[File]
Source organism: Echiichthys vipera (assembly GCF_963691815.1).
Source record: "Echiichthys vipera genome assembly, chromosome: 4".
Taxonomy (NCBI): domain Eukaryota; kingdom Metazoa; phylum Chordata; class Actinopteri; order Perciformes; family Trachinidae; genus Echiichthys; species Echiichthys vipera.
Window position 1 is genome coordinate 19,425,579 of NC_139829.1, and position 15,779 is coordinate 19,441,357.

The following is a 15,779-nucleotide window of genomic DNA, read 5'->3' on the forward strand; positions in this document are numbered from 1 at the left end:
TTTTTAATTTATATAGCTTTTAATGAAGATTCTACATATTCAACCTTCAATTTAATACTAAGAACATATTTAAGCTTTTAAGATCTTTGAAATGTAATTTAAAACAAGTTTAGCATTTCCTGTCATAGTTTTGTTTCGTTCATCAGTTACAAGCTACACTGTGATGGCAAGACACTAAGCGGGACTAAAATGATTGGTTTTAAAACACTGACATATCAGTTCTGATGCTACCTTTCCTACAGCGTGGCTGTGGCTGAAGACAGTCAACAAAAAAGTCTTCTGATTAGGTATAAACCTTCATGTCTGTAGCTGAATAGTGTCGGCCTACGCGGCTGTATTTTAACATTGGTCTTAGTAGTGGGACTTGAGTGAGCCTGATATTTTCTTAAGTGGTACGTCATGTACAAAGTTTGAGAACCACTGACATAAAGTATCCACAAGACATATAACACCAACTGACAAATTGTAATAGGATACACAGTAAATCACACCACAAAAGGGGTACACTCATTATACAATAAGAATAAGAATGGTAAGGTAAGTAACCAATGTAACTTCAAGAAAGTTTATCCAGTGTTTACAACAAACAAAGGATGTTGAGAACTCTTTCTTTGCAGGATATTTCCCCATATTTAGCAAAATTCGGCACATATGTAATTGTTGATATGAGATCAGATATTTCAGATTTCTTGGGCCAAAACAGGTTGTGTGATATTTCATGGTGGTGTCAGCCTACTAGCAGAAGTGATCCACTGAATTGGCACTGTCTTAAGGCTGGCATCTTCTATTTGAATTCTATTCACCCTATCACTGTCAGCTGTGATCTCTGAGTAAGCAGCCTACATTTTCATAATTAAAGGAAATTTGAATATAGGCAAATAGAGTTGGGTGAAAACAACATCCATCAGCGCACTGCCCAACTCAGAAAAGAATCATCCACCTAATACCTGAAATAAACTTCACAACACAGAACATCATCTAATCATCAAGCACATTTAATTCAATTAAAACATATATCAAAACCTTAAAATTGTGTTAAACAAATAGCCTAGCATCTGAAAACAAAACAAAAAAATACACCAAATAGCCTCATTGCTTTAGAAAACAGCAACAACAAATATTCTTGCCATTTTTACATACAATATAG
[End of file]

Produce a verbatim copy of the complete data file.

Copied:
Source organism: Echiichthys vipera (assembly GCF_963691815.1).
Source record: "Echiichthys vipera genome assembly, chromosome: 4".
Taxonomy (NCBI): domain Eukaryota; kingdom Metazoa; phylum Chordata; class Actinopteri; order Perciformes; family Trachinidae; genus Echiichthys; species Echiichthys vipera.
Window position 1 is genome coordinate 19,425,579 of NC_139829.1, and position 15,779 is coordinate 19,441,357.

The following is a 15,779-nucleotide window of genomic DNA, read 5'->3' on the forward strand; positions in this document are numbered from 1 at the left end:
TTTTTAATTTATATAGCTTTTAATGAAGATTCTACATATTCAACCTTCAATTTAATACTAAGAACATATTTAAGCTTTTAAGATCTTTGAAATGTAATTTAAAACAAGTTTAGCATTTCCTGTCATAGTTTTGTTTCGTTCATCAGTTACAAGCTACACTGTGATGGCAAGACACTAAGCGGGACTAAAATGATTGGTTTTAAAACACTGACATATCAGTTCTGATGCTACCTTTCCTACAGCGTGGCTGTGGCTGAAGACAGTCAACAAAAAAGTCTTCTGATTAGGTATAAACCTTCATGTCTGTAGCTGAATAGTGTCGGCCTACGCGGCTGTATTTTAACATTGGTCTTAGTAGTGGGACTTGAGTGAGCCTGATATTTTCTTAAGTGGTACGTCATGTACAAAGTTTGAGAACCACTGACATAAAGTATCCACAAGACATATAACACCAACTGACAAATTGTAATAGGATACACAGTAAATCACACCACAAAAGGGGTACACTCATTATACAATAAGAATAAGAATGGTAAGGTAAGTAACCAATGTAACTTCAAGAAAGTTTATCCAGTGTTTACAACAAACAAAGGATGTTGAGAACTCTTTCTTTGCAGGATATTTCCCCATATTTAGCAAAATTCGGCACATATGTAATTGTTGATATGAGATCAGATATTTCAGATTTCTTGGGCCAAAACAGGTTGTGTGATATTTCATGGTGGTGTCAGCCTACTAGCAGAAGTGATCCACTGAATTGGCACTGTCTTAAGGCTGGCATCTTCTATTTGAATTCTATTCACCCTATCACTGTCAGCTGTGATCTCTGAGTAAGCAGCCTACATTTTCATAATTAAAGGAAATTTGAATATAGGCAAATAGAGTTGGGTGAAAACAACATCCATCAGCGCACTGCCCAACTCAGAAAAGAATCATCCACCTAATACCTGAAATAAACTTCACAACACAGAACATCATCTAATCATCAAGCACATTTAATTCAATTAAAACATATATCAAAACCTTAAAATTGTGTTAAACAAATAGCCTAGCATCTGAAAACAAAACAAAAAAATACACCAAATAGCCTCATTGCTTTAGAAAACAGCAACAACAAATATTCTTGCCATTTTTACATACAATATAG